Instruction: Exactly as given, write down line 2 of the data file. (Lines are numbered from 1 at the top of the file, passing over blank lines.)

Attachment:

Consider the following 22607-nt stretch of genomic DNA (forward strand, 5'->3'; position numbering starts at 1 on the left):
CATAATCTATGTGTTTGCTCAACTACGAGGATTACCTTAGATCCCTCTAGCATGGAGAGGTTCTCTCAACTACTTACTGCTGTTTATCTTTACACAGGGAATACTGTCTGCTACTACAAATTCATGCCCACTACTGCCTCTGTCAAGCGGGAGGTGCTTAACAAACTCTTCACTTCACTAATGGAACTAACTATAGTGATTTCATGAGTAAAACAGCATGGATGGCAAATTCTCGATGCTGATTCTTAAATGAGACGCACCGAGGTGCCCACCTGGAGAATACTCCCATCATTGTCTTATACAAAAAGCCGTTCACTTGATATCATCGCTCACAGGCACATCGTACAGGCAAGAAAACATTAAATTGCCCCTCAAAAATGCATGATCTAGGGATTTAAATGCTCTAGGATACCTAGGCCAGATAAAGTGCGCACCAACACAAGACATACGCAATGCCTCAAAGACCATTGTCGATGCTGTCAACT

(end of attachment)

CATAATCTATGTGTTTGCTCAACTACGAGGATTACCTTAGATCCCTCTAGCATGGAGAGGTTCTCTCAACTACTTACTGCTGTTTATCTTTACACAGGGAATACTGTCTGCTACTACAAATTCATGCCCACTACTGCCTCTGTCAAGCGGGAGGTGCTTAACAAACTCTTCACTTCACTAATGGAACTAACTATAGTGATTTCATGAGTAAAACAGCATGGATGGCAAATTCTCGATGCTGATTCTTAAATGAGACGCACCGAGGTGCCCACCTGGAGAATACTCCCATCATTGTCTTATACAAAAAGCCGTTCACTTGATATCATCGCTCACAGGCACATCGTACAGGCAAGAAAACATTAAATTGCCCCTCAAAAATGCATGATCTAGGGATTTAAATGCTCTAGGATACCTAGGCCAGATAAAGTGCGCACCAACACAAGACATACGCAATGCCTCAAAGACCATTGTCGATGCTGTCAACT